CSOs, Rights Activists Ask UN to Prevent Genocide in Ethiopia

Gboyega Akinsanmi

Sixty-four civil society organisations (CSOs) and personalities at the weekend asked the Secretary-General of the United Nations, Mr. Antonio Guterres to urgently take measures to prevent imminent genocide in Ethiopia.

Under the leadership of Guterres, according to the CSOs, the UN does not appear to have taken any lesson from the Rwandan Genocide to heart and the world could be auditioning for another preventable genocide in Ethiopia.”

They expressed these concerns in a letter to the UN Secretary-General dated November 26 and titled “Concerning the Need to Take Urgent Action to Prevent Genocide in Ethiopia.”
Ethiopian soldiers and Tigrayan fighters are battling for control of the country’s northern Tigray region. The Tigray People’s Liberation Front (TPLF) sees Ethiopian Prime Minister Abiy Ahmed as a bitter enemy

Tensions between the Ethiopian government and the TPLF had been rising in the previous months, after Tigray held a regional election in September 2020 without the permission of the central government.
The government had postponed general elections earlier in the year, citing coronavirus concerns. At first it appeared the Ethiopian army had defeated the TPLF. But fighting continued and began affecting the neighboring Amhara and Afar regions.

Amid degenerating humanitarian crises arising from the conflict, the CSOs in a seven-page letter asked the UN scribe “to request you to provide leadership in taking urgent measures to prevent imminent genocide in Ethiopia.”

If failed to take the much-needed action and measures, the letter said: “We believe that genocide is likely to happen under your watch as the Secretary-General which will be a blot not merely on your record in that capacity but also of our collective humanity at this time.

“If Addis Ababa should come under threat of falling to the rebel army, the internees – wherever they are held – would, under current conditions, be liable to be exterminated. This is easily foreseeable. It can also be prevented.

“We further note the alarming evidence of the likelihood of continued perpetration of other serious crimes under international law on populations including extermination, torture, rape and persecution.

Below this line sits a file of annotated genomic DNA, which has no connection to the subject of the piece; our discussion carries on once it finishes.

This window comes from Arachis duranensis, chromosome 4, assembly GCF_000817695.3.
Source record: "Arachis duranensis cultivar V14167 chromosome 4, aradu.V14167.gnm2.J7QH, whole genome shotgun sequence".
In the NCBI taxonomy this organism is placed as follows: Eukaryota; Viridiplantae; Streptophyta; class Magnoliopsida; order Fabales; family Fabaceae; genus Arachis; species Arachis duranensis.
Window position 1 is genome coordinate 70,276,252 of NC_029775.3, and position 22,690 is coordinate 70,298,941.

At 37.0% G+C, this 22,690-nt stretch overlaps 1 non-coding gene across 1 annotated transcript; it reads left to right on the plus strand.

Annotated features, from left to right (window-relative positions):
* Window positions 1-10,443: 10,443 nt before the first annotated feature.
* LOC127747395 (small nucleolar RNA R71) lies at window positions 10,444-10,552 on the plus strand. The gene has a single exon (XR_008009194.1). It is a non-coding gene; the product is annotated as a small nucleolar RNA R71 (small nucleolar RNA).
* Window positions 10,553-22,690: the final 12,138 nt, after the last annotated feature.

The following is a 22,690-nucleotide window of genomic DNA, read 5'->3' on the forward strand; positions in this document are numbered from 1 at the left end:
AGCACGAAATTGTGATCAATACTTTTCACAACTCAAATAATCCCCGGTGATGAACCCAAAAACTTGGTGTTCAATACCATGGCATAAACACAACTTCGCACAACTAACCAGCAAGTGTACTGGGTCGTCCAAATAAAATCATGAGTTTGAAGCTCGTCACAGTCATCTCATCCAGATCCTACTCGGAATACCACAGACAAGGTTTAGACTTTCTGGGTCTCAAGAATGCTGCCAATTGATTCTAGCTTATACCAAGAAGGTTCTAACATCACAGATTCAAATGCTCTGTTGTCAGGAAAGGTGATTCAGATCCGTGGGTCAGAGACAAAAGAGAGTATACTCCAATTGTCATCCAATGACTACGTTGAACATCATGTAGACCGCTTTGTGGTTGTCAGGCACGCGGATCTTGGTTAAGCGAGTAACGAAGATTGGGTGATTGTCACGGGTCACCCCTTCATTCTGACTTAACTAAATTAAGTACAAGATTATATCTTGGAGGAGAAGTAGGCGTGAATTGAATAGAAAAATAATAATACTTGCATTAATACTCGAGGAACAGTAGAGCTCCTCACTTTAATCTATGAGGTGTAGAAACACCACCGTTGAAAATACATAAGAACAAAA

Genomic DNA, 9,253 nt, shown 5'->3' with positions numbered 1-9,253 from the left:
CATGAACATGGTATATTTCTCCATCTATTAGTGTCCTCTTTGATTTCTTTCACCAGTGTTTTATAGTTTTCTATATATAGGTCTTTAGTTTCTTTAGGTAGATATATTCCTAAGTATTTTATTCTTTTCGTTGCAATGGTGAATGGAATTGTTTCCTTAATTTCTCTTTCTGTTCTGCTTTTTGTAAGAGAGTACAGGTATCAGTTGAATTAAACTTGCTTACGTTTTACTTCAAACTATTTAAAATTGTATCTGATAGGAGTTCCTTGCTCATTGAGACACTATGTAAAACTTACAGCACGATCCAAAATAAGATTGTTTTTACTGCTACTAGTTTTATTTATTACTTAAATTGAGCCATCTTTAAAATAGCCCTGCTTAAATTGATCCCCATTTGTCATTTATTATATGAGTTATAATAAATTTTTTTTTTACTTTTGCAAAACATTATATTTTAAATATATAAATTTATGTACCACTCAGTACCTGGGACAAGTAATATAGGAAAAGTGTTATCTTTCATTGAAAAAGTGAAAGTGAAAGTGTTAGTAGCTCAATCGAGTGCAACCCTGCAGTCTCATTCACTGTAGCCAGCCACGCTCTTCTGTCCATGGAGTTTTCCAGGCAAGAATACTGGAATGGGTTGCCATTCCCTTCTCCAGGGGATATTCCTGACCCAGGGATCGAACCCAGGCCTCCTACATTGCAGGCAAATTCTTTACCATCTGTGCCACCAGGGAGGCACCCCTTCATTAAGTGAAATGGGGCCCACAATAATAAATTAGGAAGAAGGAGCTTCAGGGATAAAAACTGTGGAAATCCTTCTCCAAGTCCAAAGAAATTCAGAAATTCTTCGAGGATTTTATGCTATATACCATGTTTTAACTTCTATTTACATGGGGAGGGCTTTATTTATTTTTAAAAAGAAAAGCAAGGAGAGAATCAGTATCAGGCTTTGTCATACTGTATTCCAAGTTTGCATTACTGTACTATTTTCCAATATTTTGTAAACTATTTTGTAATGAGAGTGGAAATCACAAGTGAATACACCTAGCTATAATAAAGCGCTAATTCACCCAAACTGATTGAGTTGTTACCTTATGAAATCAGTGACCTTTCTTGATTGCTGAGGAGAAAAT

“The UN under your leadership can surely stop history from repeating itself. You have the means to do so but time is running out and posterity will be brutal in its judgement of your tenure if, despite the clear notice with a calendar, this genocide is not prevented,” the letter said.

To avert the imminent genocide, the letter urged the UN scribe to work with the International Committee of the Red Cross (ICRC) to make inventories of all internment centres in Ethiopia and ensure access, monitoring and oversight of conditions therein by the ICRC.

The letter, also, asked the UN scribe to deploy, without further delay, his Special Advisor on the Prevention of Genocide (SAPG), Ms. Alice Nderitu, on an urgent assessment mission into Ethiopia.

The letter further challenged the UN scribe take steps in liaison with member states to convene a special session of the Human Rights Council on Ethiopia;.

While emphasising the need to secure a clear Security Council Statement of commitment to the prevention of genocide in Ethiopia and authorization of measures to follow up on that commitment, the letter demanded a clear commitment by the Secretary-General to ensuring the prevention of genocide in Ethiopia.

Failing to take these measures, the CSOs warned, might culminated in the repeat of genocide in Africa, which the UN did not take decisive steps to prevent in 1994 despite indications and warnings that preceded it.

On May 21, 2000, the letter reflected that the International Panel of Eminent Personalities (IPEP) on the Rwandan genocide, chaired by Botswana’s former president, Ketumile Masire, submitted its report to the UN through the Secretariat of the Organisation of African Unity (OAU), the precursor of the African Union.

It said the report was titled “Rwanda: The Preventable Genocide,” which the Panel transmitted the Report under cover of a letter.

The cover letter read in part: “Indisputably, the most important truth that emerges from our investigation is that the Rwandan genocide could have been prevented by those in the international community who had the position and means to do so. But though they had the means, they lacked the will. The world failed Rwanda.”

Specifically, the CSOs noted that the report found that the United Nations “simply did not care enough about Rwanda to intervene appropriately.”

“We write because 21 years later, under your leadership, the United Nations does not appear to have taken any of these lessons to heart and the world could be auditioning for yet another preventable genocide in Ethiopia,” the CSOs said their seven-page letter.

The CSOs that signed the letter include Africa Centre for Open Governance (AfriCOG), African Initiative for Peacebuilding, Advocacy and Advancement (AfriPeace), Nigeria; African Union Watch, Banjul; Cameroon women’s peace movement (CAWOPEM); Centre for Democracy and Development (CDD), Nigeria and Coalition for an effective African Court on Human and Peoples’ Rights (ACC).

Among others, individual signatories comprise a former Chairman, Board of Trustees, National Human Rights Commission, Prof. Chidi Odinkalu; Dean, Faculty of Law, University of Cape Town, Prof. Danwood Chirwa; Chief Executive Officer, Pan African Lawyers Union (PALU), Mr. Donald Deya; Chairperson, CSO Coalition on Elections, Hannah Forster and Executive Director, Tax Justice Network Africa (TJNA), Alvin MOSIOMA.

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